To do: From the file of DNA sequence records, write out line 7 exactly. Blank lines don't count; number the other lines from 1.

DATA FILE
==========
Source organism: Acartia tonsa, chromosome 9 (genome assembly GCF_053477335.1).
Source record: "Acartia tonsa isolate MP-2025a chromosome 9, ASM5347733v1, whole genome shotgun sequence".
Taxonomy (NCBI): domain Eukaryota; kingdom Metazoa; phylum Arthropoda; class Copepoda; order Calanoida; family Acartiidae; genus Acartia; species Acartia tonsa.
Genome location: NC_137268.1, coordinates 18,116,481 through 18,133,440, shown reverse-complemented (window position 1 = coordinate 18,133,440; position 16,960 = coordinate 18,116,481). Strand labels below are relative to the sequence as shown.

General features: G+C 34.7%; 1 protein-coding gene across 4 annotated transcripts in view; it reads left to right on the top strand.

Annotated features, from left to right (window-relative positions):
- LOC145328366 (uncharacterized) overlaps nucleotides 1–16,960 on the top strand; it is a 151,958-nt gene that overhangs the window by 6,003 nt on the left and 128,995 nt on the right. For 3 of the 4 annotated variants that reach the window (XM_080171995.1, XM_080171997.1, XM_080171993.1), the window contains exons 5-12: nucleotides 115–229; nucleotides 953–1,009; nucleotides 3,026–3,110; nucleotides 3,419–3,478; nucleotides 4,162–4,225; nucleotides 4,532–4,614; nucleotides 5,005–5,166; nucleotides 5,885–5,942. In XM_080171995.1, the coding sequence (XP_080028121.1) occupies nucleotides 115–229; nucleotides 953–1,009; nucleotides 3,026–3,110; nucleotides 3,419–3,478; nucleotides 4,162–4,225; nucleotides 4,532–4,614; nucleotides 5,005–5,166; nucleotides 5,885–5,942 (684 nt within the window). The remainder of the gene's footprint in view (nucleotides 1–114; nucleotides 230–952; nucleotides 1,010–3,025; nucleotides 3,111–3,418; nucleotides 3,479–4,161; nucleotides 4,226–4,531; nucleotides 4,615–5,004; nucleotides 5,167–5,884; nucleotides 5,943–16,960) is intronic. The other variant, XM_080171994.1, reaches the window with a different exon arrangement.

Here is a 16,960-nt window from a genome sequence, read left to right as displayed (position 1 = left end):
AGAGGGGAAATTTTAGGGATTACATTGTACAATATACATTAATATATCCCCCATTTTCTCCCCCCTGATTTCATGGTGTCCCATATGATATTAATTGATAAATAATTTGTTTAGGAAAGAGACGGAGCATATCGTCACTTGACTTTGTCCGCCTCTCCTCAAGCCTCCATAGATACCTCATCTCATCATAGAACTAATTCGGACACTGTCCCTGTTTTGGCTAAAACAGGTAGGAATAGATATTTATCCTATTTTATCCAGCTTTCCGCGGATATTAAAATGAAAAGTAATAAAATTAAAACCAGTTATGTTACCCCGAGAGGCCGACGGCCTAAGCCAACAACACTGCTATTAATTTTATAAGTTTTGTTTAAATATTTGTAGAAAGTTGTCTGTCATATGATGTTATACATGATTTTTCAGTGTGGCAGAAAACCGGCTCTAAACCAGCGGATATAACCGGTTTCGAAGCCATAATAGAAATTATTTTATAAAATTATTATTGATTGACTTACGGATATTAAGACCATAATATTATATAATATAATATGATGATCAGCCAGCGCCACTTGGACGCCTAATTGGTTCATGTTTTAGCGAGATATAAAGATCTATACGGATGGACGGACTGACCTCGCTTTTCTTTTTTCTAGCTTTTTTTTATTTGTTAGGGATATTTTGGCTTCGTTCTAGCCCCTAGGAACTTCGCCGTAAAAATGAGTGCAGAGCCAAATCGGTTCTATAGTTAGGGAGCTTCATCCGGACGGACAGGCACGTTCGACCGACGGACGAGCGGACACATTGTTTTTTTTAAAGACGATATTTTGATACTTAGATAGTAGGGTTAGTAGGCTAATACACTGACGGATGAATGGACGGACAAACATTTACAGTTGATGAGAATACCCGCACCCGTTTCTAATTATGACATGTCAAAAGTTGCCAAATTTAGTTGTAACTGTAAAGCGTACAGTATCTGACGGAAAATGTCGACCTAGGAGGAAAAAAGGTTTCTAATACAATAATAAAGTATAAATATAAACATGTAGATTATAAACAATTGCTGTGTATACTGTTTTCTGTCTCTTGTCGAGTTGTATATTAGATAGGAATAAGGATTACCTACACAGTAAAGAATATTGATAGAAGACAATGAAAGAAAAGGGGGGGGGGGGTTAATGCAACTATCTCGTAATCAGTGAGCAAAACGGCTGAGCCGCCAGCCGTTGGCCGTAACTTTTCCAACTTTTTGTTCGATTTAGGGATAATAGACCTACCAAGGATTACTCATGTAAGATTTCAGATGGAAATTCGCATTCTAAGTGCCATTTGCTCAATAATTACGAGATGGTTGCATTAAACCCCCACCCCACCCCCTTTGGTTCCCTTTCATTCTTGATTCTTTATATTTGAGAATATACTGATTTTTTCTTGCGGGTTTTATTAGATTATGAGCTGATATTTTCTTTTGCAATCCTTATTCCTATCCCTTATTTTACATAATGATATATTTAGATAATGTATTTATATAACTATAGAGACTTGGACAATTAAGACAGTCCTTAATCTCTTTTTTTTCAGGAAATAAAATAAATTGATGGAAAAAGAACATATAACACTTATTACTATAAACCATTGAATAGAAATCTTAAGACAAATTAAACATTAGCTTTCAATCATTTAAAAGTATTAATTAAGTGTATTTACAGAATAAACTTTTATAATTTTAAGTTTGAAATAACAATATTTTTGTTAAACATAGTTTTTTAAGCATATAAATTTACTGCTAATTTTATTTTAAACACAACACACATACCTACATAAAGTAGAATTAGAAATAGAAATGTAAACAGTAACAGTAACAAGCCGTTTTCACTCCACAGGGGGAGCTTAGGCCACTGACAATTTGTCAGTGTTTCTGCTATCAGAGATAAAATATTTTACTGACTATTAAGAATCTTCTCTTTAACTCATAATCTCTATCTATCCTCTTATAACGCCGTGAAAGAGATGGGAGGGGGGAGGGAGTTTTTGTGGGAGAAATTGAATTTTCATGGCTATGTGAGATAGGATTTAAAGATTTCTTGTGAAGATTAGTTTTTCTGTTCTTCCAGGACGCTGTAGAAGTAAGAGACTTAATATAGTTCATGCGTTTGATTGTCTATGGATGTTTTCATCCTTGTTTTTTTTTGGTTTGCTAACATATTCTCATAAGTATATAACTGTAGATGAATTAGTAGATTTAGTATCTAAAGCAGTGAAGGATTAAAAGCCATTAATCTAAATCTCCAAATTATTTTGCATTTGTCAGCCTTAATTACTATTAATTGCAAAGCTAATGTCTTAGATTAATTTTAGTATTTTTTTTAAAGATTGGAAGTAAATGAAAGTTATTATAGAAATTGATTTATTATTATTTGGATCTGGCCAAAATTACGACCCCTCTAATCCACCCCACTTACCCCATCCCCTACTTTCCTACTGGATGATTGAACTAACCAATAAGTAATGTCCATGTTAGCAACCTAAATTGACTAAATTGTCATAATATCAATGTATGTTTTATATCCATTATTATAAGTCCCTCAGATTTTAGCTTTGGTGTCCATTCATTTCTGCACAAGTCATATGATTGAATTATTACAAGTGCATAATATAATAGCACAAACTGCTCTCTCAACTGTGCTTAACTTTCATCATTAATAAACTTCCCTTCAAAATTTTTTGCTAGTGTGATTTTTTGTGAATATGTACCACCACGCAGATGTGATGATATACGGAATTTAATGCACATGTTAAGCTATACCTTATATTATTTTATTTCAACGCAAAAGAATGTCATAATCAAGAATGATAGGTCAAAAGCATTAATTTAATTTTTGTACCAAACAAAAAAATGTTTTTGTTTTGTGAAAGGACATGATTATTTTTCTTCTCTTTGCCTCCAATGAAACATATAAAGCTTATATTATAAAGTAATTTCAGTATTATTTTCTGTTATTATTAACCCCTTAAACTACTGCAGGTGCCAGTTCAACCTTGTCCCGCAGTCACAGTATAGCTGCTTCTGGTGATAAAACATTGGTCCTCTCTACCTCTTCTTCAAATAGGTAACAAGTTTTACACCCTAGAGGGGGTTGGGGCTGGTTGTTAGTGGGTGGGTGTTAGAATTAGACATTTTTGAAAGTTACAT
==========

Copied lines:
- LOC145328366 (uncharacterized) overlaps nucleotides 1–16,960 on the top strand; it is a 151,958-nt gene that overhangs the window by 6,003 nt on the left and 128,995 nt on the right. For 3 of the 4 annotated variants that reach the window (XM_080171995.1, XM_080171997.1, XM_080171993.1), the window contains exons 5-12: nucleotides 115–229; nucleotides 953–1,009; nucleotides 3,026–3,110; nucleotides 3,419–3,478; nucleotides 4,162–4,225; nucleotides 4,532–4,614; nucleotides 5,005–5,166; nucleotides 5,885–5,942. In XM_080171995.1, the coding sequence (XP_080028121.1) occupies nucleotides 115–229; nucleotides 953–1,009; nucleotides 3,026–3,110; nucleotides 3,419–3,478; nucleotides 4,162–4,225; nucleotides 4,532–4,614; nucleotides 5,005–5,166; nucleotides 5,885–5,942 (684 nt within the window). The remainder of the gene's footprint in view (nucleotides 1–114; nucleotides 230–952; nucleotides 1,010–3,025; nucleotides 3,111–3,418; nucleotides 3,479–4,161; nucleotides 4,226–4,531; nucleotides 4,615–5,004; nucleotides 5,167–5,884; nucleotides 5,943–16,960) is intronic. The other variant, XM_080171994.1, reaches the window with a different exon arrangement.